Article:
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Curing Doctors' Fears About Catching AIDS

November 29, 1987|Peter R. Wolfe | Peter R. Wolfe, a specialist in infectious diseases, is an assistant clinical professor of medicine at UCLA

As AIDS--acquired immune deficiency syndrome--makes its deadly way through society, Americans have become unwilling witnesses to moral, ethical and political dilemmas arising in the epidemic's wake. Parents and school boards agonize over whether to allow AIDS patients in schools as students or teachers. The issue of mandatory AIDS antibody testing has become a litmus test for politicians on both left and right. And a question challenges the basic contract between physician and patient: Do physicians have a "right" to refuse to treat patients on the basis of the nature of their illness, or of their sexual orientation?

As one who cares for AIDS patients, I am discouraged to see some colleagues refuse to take care of AIDS patients. There have even been instances where care was refused when the physician only suspected the patient was gay.

Because the first American AIDS cases occurred in social groups distinct from the majority--homosexuals and intravenous drug users--AIDS patients have been stigmatized in the minds of many Americans who willfully remain blind to basic facts about the disease. For some of these people, AIDS is God's way of punishing homosexuals for their perversion. For others, AIDS is not their problem, something they do not want to think about.

AIDS is an infectious disease of the immune system. The causative agent HIV--human immunodeficiency virus--is spread through sexual contact and blood contamination. Up to 2 million Americans have been infected with HIV; an unknown, but significant, number of them will develop AIDS. AIDS has a 90% mortality rate two years after diagnosis.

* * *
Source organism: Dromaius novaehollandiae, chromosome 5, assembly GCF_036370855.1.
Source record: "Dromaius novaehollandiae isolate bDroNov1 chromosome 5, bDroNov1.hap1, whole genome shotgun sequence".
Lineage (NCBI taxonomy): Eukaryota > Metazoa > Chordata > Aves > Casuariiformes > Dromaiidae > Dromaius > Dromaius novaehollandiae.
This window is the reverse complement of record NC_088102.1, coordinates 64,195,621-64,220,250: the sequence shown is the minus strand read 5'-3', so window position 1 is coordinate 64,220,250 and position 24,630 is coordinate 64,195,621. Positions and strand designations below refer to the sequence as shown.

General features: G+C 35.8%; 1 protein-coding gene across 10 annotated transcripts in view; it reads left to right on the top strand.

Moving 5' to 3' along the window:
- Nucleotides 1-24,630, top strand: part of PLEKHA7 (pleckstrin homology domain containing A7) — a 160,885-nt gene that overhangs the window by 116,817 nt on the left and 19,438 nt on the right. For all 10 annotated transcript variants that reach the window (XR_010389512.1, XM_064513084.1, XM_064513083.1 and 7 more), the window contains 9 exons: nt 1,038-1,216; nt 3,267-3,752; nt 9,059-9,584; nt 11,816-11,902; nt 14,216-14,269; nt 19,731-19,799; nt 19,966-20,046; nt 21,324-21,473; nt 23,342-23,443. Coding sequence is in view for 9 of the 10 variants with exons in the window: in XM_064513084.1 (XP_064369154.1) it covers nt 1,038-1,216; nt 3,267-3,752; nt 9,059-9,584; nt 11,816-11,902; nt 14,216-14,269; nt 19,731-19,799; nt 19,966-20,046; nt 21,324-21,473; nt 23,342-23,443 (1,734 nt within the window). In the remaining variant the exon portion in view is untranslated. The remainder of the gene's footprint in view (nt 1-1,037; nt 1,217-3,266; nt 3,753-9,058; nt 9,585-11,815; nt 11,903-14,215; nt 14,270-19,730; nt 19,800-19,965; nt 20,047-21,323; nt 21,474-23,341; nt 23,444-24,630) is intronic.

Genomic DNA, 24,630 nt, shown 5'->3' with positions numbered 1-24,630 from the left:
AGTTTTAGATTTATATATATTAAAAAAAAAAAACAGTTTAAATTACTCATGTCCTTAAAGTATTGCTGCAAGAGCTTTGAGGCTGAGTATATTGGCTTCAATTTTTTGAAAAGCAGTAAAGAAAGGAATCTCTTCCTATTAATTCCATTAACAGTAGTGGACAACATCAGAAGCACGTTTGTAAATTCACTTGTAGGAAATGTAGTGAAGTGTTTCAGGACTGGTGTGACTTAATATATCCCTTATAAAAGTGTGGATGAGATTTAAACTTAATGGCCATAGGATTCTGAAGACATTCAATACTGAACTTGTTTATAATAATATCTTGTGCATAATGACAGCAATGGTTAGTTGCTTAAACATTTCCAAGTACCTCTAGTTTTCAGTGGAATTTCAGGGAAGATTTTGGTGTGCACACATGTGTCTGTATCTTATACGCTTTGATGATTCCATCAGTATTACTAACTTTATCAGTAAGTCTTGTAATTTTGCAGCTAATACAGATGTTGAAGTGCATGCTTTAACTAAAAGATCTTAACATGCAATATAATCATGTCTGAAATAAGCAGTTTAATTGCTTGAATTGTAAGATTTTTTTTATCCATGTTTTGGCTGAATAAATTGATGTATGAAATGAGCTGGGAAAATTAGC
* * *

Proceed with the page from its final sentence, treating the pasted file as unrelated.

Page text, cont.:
Three main reasons probably motivate physicians who refuse to care for AIDS patients. The first is fear of contracting the illness. A second is fear of economic loss if other patients leave the physician's practice because they learn that their doctor also cares for AIDS patients. Finally, some physicians have a basic antipathy toward the patients or their life styles. The first two issues can be argued against on both ethical and scientific levels; the third is inarguable because it is emotional.

The history of medicine tells us unambiguously that physicians have the ethical obligation to treat all patients regardless of personal risk. Recently, the American Medical Assn. reaffirmed the obligation: "The tradition of the AMA, since its organization in 1847, is that when an epidemic prevails, a physician must continue his labors without regard to the risk to his own health . . . . That tradition must be maintained." History is full of examples of physicians and nurses who courageously treated patients suffering from diseases known to be contagious, long before the germ-theory of infection was conceived. The irony of AIDS is that, compared with other infectious diseases such as tuberculosis or plague, the risk of contracting the disease by the care-giver is so low.

The rise of consumerism and negligence law has conditioned many people to expect a risk-free environment. Some physicians who entered medical practice in the '60s and '70s thought of their profession as protected and profitable--a ticket to the good life and a house in the suburbs. Hepatitis B, however, was a dirty secret especially among surgeons and dentists; little was said even when dentists infected their patients with that potentially fatal virus. Then AIDS made many medical workers confront occupational hazards they assumed did not exist.

The biologic behavior of the AIDS virus, coupled with inevitable human errors and accidents, makes it almost inevitable that some health-care workers become infected in the course of their duties; at the same time, it is quite clear that hospital-acquired infection is an extremely rare event.

Rarity is underscored by the avidity and sensationalism with which those events are reported: There have been only about a dozen hospital-acquired HIV infections documented despite millions of contacts with infected patients since the epidemic began. The few reported cases involve extraordinary exposure of broken or chaffed skin to large amounts of blood--or inadvertent self-injection of blood.

Experts could argue that the risk of a surgeon dying as a result of a slip of the scalpel might be greater if he is operating on a hepatitis B carrier than on an HIV carrier. Although HIV infection may have a higher mortality rate than hepatitis B, it takes far fewer hepatitis virus particles than HIV particles to cause successful infection; and hepatitis B can be deadly.

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